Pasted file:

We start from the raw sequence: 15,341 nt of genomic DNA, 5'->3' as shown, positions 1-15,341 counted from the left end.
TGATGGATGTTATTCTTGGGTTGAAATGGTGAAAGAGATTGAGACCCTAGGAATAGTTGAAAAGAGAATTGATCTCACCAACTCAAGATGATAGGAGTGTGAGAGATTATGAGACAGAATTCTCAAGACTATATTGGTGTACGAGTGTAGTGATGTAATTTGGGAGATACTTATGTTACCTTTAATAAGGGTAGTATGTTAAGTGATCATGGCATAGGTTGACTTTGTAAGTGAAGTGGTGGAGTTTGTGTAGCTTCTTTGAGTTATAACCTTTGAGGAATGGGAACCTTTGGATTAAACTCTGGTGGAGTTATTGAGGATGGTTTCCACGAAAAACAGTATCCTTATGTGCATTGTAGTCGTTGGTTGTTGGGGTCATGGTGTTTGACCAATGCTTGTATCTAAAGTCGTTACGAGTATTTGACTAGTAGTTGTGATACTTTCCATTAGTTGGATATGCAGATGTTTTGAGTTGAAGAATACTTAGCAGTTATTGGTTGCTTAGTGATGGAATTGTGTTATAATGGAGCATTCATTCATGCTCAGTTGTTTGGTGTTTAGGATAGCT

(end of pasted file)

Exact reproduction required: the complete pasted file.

We start from the raw sequence: 15,341 nt of genomic DNA, 5'->3' as shown, positions 1-15,341 counted from the left end.
TGATGGATGTTATTCTTGGGTTGAAATGGTGAAAGAGATTGAGACCCTAGGAATAGTTGAAAAGAGAATTGATCTCACCAACTCAAGATGATAGGAGTGTGAGAGATTATGAGACAGAATTCTCAAGACTATATTGGTGTACGAGTGTAGTGATGTAATTTGGGAGATACTTATGTTACCTTTAATAAGGGTAGTATGTTAAGTGATCATGGCATAGGTTGACTTTGTAAGTGAAGTGGTGGAGTTTGTGTAGCTTCTTTGAGTTATAACCTTTGAGGAATGGGAACCTTTGGATTAAACTCTGGTGGAGTTATTGAGGATGGTTTCCACGAAAAACAGTATCCTTATGTGCATTGTAGTCGTTGGTTGTTGGGGTCATGGTGTTTGACCAATGCTTGTATCTAAAGTCGTTACGAGTATTTGACTAGTAGTTGTGATACTTTCCATTAGTTGGATATGCAGATGTTTTGAGTTGAAGAATACTTAGCAGTTATTGGTTGCTTAGTGATGGAATTGTGTTATAATGGAGCATTCATTCATGCTCAGTTGTTTGGTGTTTAGGATAGCT